However as more and more of the work force moved from the farms to the urban centers of the USSR, there was less potential for economic growth based on industrialization alone. Past a basic level of industrialization, future growth in any economy — let alone in the USSR — must depend on innovation. And thus the Soviet Union in the 1960s and 1970s was faced with the need to transition from extensive capital growth to intensive technological growth. That is, the Soviets could not grow their economy based on heavy industry alone.
Still, Baibakov and Gosplan worked to boost overall Soviet industrial production. But of many flaws in the planned economy, one proved to be the most serious. Despite all its planning efforts, Gosplan failed to improve Soviet farm output. To his credit, Baibakov often argued that the USSR had to decrease military spending to free up resources for investment in energy and agriculture. But the Russian military-industrial complex insisted on pursuing a massive, long-term conventional and nuclear arms race with the United States.
Eventually Soviet central planning was simply inadequate. In the early 1970s Soviet agriculture suffered a series of setbacks and the Kremlin was forced to buy wheat from the United States and Canada. This tacit admission of the failure of basic agriculture under Communism weakened the position of the Soviet Union in the Cold War. By 1985, Soviet leader Mikhail Gorbachev dismissed Baibakov from Gosplan.
The Knight of the Planned Economy
Still, many Russians have hailed the accomplishments of Baibakov. According to one commentator in the daily Rossiiskaya Gazeta, “The Soviet economy that was formed in the 1960s, 1970s and, partly, the 1980s, was Baibakov’s creation.” And in the newspaper Izvestia, the director of the Institute of Economy of the Russian Academy of Sciences, said of Baibakov, “He was the knight of the Utopian planned economy.” Another letter-writer in Moscow Times blamed the fall of the USSR not on any failure of central planning, but on the Pandora’s Box of social and political problems opened by the ill-conceived and poorly-executed war in Afghanistan in the 1980s.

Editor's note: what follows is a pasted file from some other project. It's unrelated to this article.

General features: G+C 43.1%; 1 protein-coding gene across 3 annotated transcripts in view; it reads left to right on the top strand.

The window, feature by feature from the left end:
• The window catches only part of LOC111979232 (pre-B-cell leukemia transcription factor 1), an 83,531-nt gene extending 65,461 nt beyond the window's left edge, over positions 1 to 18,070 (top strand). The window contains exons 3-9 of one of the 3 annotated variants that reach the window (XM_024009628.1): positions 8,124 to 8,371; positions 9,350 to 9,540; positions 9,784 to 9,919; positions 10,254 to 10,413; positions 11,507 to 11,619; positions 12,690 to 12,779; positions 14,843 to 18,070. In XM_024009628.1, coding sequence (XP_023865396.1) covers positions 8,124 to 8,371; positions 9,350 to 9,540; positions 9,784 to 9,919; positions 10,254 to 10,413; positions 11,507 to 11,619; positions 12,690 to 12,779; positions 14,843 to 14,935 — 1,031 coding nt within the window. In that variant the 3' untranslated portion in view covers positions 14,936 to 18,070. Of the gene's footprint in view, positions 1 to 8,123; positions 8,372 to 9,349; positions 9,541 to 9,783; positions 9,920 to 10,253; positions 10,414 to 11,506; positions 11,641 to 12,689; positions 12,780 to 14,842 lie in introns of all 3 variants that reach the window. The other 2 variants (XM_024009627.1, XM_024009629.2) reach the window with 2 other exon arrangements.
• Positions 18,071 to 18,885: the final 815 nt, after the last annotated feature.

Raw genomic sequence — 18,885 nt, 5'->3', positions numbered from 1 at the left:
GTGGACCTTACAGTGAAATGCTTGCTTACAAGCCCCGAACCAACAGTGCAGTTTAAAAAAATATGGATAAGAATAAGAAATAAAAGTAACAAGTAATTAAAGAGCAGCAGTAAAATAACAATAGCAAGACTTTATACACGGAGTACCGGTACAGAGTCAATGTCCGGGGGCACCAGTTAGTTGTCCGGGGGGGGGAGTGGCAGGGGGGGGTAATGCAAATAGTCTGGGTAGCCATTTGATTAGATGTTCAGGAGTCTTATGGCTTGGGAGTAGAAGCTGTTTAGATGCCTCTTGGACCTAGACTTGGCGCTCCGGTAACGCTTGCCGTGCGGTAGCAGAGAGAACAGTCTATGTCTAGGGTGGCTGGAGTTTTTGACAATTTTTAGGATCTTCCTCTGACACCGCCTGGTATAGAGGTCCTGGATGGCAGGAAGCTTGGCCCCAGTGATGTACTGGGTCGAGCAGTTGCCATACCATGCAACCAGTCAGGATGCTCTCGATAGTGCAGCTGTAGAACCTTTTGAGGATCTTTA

In his later years Baibakov was unapologetic for anything. In an interview in 2001 with the Russian newspaper Trud, Baibakov stated that a planned economy was a worthy method by which to organize society. “Figuratively speaking,” said Baibakov, “the market and private initiative are the wind in the sail, but the plan and planning are the rudder which guide the ship of the economy to its goal.”
Baibakov dismissed suggestions that the Soviet economy stagnated in the 1970s and 1980s. In fact he blamed the reforms of Presidents Mikhail Gorbachev and Boris Yeltsin for undermining central planning. The Russian privatization initiatives of the 1990s were ruinous, according to Baibakov. Baibakov’s advice to President Vladimir Putin, who was just then succeeding Yeltsin, was to increase the level of central planning in the Russian economy, particularly in the area of energy development. “Now I hope that the situation will change for the better, even if slowly,” said Baibakov. “I hope that the role of the state in the economy will grow.”
Nikolai Baibakov was born March 2, 1911 in Baku of the Russian Empire, in what is now Azerbaijan. His father was an oilfield worker. Baibakov finished high school in 1928. He graduated from the Azerbaijan Oil & Technical College in 1931 with a degree in mining engineering. Baibakov spent his early years working in the oilfields around Baku. Baibakov was the last living commissar to serve under Stalin. His awards included Hero of Socialist Labor of the USSR.
According to an announcement by Russian gas giant Gazprom, Baibakov died of pneumonia on Monday, March 31, 2008 in Moscow.
Until we meet again…
Byron W. King
April 18, 2008